Decorating with Mistletoe and then using the berries to propagate your own

Mistletoe is as closely linked to Christmas as holly and ivy and I love to hang a bunch from the ceiling, the symmetrical branching, silvery green foliage and white pearl like berries make it the most elegant yuletide decoration.

I am very fortunate as my Mother-in -law has vast quantities of mistletoe growing in her apple trees and willows. This year it was harvested and sold for charity, although you wouldn’t know, there’s still masses of it decking the bows of the tress. She very kindly cut me a magnificent mistletoe sphere. It looks fabulous hanging above our dining table, a carefully selected spot, as our ceilings are too low to hang it normally.

Mistletoe growing in apple treesMistletoe in my Mother-in-laws apple trees

MistletoeA close up of the berry ladden mistletoe

Mistletoe in cricket bat willowsMistletoe at the top of the giant cricket bat willows

Hanging mistletoeMistletoe hanging above our dining table

It would be lovely to harvest my own Christmas mistletoe from the garden. So I’m trying my luck at propagation. I have taken a few of the berries, slit the skin and then squeezed the seed and sticky goo out of it. I then stuck the goo surrounding the seed to an apple tree branch which is 3-4 years old. I understand that if the seed germinates the mistletoe is slow to establish and we’ll have to wait at least 4 years for a clump to form. February is the optimum time to sow mistletoe, I will save all the seeds from our Christmas sphere, storing them in the light. In February I will follow same process as above, selecting young 3-4 year old wood for it to establish on. Mistletoe also grows happily on willow, I have selected Bramley apple trees as they are the most established and sturdy fruit trees in the garden, I regularly coppice the willow so mistletoe would never have time to establish.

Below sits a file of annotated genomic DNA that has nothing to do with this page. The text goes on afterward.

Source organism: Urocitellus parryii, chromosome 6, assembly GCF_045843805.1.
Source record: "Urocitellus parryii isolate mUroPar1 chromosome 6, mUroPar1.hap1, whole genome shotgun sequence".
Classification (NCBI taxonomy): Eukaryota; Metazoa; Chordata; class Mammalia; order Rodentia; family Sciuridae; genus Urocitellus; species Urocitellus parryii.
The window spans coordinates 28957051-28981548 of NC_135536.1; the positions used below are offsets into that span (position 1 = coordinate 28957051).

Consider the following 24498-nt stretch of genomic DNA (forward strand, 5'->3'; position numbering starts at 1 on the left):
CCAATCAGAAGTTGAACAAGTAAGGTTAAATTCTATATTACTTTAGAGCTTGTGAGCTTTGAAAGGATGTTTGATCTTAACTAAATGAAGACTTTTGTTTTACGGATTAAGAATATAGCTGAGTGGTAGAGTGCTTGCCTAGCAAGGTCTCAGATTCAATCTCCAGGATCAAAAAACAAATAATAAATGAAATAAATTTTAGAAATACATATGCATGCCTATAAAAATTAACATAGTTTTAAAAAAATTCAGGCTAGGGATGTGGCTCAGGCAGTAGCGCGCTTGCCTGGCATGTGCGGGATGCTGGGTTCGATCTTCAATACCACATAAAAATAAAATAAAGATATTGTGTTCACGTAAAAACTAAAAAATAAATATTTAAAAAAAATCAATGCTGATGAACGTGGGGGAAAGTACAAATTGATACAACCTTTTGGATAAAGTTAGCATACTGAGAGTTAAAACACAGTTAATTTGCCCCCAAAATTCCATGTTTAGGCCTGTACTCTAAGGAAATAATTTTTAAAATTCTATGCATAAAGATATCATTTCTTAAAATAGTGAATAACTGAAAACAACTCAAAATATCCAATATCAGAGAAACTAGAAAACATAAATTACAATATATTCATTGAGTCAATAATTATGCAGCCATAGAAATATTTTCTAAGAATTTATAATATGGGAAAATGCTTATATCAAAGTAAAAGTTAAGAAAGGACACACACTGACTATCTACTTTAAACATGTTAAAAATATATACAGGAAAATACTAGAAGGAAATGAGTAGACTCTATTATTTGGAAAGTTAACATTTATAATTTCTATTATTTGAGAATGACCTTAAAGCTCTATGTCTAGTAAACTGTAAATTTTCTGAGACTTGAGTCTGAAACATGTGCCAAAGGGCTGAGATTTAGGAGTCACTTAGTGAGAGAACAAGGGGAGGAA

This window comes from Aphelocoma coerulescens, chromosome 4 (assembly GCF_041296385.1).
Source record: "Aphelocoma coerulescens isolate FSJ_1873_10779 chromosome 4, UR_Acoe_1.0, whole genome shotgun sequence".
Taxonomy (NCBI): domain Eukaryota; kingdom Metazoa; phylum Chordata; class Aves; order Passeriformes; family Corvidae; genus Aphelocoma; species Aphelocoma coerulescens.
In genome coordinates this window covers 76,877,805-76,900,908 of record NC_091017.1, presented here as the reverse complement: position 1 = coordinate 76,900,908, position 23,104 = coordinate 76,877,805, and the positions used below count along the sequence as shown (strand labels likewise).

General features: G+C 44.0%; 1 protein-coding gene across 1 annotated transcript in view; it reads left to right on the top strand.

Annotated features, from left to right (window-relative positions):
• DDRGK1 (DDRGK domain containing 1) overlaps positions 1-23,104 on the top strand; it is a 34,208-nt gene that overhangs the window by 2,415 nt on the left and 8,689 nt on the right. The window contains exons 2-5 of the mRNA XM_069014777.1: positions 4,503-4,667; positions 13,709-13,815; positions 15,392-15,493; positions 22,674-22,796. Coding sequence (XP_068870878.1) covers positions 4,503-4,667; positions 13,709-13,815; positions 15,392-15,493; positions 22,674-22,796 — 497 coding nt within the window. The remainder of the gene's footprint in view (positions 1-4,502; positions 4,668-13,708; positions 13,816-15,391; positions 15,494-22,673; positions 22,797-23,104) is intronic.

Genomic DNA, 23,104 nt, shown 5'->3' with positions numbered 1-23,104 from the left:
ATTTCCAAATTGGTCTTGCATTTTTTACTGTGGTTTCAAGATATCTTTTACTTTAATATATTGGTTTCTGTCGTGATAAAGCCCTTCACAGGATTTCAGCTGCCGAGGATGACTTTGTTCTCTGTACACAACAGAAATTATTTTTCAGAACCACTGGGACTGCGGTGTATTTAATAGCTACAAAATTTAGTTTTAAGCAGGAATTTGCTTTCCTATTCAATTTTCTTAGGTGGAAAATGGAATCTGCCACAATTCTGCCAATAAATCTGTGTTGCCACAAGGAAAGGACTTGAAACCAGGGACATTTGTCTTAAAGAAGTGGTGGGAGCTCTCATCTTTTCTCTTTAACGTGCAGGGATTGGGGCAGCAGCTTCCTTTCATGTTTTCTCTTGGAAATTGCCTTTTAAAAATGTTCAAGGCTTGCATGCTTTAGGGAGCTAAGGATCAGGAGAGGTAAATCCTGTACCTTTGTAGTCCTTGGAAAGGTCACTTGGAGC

Mistletoe seed and propagationMy attempt to establish mistletoe in our Bramley apple trees, I will apply further berries in February

Mistletoe is steeped in tradition and has been linked with mid winter traditions and the winter solstice, pre dating Christianity and Christmas. Its link with pagan festivals means many churches exclude it as a Christmas decoration. Kissing under the mistletoe at Christmas is a tradition that stems from it being a symbol of fertility, originating from the evergreen mistletoe foliage being parasitic on deciduous trees, representing strong life and vitality. The forking paired branches, paired leaves and berries full of white sticky juice hint of sexual organs.

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